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simbo1905 (30) [Avatar] Offline
#1
Reading POJOs In Action again three years on smilie I see that it is important to note that the Food To Go case study in the book is largely a database CRUD application. With such applications the entities tend to be records within the system. There is lots of browse, add and update and some complex 'buy now' like logic. With such "records oriented" systems the PiA approach works and works very well.

I would make only very minor enhancements to the approach in the book when working with desktop like clients (e.g. ZK RIA AJAX framework or Swing) which is to pass the recorded entities into, as well as out, of the facades (ZK is highly stateful and databinds to your entities such that you can pass the updated entity down to the facades on subsequent AJAX events).

There has been some lively discussion around patterns for using JPA over on these blog posts where POJOs In Action gets a mention in some comments:

http://blog.xebia.com/category/jpa/implementation-patterns/

POJOs In Action says to use the detached entities as DTOs. This seems to conflict with some reports that exposing the fields within your entities is a Bad Thing as it violates the rule that objects should hide their internal structure. There are some recommendations that data be copied into DTOs to exchange with the client.

Something which gets mentioned via comments and links over at that blog is Chapter 6 of the book Clean Code by Robert C. Martin. That chapter says that going with lots of exposed properties is a valid strategy, another being to totally hide the fields and only exchange messages (i.e. method calls ideally via an interface) with a domain object. The Clean Code book states that both are valid but are diametrically opposed approaches. The book warns against using both approaches on the same system.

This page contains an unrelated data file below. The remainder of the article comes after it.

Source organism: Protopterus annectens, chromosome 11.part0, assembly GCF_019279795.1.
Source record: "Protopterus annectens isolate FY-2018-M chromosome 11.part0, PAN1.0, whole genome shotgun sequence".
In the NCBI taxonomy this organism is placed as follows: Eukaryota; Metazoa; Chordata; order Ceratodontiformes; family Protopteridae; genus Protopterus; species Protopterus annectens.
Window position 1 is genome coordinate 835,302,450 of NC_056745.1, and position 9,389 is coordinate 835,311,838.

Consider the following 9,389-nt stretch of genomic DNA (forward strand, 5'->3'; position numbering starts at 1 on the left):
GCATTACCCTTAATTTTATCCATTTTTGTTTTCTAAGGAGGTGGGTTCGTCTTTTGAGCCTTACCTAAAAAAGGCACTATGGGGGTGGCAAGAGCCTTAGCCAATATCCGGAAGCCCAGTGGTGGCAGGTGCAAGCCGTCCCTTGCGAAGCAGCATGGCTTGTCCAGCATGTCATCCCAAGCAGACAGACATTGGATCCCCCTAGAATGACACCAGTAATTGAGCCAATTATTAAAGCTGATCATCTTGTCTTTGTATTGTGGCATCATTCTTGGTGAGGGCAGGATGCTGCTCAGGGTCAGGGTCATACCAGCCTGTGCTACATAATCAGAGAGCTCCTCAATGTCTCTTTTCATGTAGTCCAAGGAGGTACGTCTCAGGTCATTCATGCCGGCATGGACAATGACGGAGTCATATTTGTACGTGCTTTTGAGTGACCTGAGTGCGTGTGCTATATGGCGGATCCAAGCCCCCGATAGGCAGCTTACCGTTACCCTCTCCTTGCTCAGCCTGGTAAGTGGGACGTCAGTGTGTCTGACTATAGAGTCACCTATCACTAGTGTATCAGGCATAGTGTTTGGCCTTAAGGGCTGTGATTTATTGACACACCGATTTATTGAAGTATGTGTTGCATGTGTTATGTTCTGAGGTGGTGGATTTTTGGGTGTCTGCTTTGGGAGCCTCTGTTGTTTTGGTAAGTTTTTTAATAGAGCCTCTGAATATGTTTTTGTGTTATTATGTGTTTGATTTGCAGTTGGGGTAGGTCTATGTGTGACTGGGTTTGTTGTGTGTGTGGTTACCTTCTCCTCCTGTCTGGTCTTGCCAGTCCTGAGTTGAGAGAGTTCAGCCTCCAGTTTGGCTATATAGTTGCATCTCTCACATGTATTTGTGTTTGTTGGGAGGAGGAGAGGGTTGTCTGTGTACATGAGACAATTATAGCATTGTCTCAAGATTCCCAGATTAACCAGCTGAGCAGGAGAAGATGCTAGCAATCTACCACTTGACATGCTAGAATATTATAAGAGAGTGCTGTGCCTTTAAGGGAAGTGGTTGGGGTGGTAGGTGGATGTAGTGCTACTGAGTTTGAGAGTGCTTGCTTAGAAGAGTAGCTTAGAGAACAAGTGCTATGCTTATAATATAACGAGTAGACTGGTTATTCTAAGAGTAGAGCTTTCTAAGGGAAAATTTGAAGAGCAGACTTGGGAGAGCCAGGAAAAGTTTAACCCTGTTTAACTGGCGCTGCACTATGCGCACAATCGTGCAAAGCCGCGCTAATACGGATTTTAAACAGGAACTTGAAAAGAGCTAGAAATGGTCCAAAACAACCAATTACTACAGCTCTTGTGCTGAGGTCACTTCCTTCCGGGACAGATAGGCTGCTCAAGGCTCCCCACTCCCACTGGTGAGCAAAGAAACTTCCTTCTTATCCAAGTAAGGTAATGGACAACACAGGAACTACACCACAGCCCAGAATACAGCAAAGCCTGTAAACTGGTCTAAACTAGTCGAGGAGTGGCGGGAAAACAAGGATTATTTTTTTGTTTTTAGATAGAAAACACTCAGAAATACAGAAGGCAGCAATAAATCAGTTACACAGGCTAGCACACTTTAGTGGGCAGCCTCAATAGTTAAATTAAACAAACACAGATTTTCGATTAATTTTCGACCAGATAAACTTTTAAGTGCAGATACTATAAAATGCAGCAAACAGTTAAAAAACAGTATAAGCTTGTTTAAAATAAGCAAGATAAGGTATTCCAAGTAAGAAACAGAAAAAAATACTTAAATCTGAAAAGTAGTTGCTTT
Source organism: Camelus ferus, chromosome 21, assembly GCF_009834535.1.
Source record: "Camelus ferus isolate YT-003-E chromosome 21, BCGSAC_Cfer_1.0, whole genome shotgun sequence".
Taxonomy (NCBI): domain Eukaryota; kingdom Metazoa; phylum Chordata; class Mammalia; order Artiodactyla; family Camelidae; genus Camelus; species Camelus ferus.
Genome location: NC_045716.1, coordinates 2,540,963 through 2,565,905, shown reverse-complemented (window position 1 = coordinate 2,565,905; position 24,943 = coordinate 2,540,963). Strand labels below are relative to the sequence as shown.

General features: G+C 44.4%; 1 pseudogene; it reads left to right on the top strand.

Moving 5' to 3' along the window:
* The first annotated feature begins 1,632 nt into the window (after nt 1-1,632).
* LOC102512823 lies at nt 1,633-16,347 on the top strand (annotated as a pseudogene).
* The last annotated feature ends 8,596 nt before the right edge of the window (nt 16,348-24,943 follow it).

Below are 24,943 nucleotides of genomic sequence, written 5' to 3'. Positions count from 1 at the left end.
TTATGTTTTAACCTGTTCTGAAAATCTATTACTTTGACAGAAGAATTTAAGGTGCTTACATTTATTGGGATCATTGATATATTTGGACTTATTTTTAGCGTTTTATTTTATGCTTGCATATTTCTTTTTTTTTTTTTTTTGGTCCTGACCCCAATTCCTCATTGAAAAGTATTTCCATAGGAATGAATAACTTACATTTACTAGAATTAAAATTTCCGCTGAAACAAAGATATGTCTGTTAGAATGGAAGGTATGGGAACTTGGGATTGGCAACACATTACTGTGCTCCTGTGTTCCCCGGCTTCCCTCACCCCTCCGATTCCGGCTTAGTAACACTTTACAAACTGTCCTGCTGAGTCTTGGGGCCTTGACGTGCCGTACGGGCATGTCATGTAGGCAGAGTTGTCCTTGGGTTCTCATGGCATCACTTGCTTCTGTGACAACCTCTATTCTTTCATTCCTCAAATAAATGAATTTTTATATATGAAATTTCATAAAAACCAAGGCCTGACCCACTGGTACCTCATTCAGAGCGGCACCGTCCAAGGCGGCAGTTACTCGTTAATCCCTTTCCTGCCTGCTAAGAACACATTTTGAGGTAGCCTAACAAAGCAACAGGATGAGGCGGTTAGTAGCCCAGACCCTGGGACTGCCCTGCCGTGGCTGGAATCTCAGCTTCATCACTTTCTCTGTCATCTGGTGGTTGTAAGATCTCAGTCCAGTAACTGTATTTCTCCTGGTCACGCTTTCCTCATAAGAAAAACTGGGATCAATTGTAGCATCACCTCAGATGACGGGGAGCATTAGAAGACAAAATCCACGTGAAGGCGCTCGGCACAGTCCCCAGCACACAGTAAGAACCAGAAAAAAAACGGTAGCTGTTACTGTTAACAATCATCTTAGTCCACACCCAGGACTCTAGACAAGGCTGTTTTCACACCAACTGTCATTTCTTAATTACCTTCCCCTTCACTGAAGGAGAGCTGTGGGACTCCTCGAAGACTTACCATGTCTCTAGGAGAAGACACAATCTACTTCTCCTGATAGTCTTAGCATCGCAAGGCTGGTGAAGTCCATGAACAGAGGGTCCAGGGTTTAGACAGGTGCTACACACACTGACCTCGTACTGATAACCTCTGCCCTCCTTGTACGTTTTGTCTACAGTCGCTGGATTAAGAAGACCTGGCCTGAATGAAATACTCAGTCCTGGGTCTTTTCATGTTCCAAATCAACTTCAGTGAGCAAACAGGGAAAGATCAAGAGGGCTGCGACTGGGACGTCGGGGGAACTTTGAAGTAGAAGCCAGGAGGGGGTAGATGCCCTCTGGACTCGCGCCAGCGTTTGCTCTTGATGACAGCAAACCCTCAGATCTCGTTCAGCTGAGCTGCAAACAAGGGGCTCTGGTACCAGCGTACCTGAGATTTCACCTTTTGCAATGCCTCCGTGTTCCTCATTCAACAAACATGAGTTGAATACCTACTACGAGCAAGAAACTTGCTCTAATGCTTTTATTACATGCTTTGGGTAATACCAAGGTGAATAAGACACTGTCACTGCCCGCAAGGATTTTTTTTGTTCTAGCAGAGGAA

PiA on first blush seems to violate the recommendations of Clean Code not to mix the strategies about exposing fields. The record entities (Customer, Order, MenuItem) and the like take the data structures approach. The other parts of the domain model, the services and the repositories, take the second strategy. With those domain objects the client fires messages at them over the interfaces without any visibility of what they have internally.

Thinking it through the approach recommended in the PiA is very structured and considered as to which strategy to take about fields on which type of domain object. With the record entities you use the data structures approach and expose the fields with getters for the client. With the services or repositories you take the hidden internal structure approach. I therefore don't think that it violates the Clean Code recommendation which I interpret to mean "don't mix the approaches for the same types of objects" rather than it suggesting that in a record CRUD system you would pick one or other strategy. To do so would necessitate either mapping your record entities onto identical DTOs else providing getters/setters for your services. Neither of which would be at all satisfactory.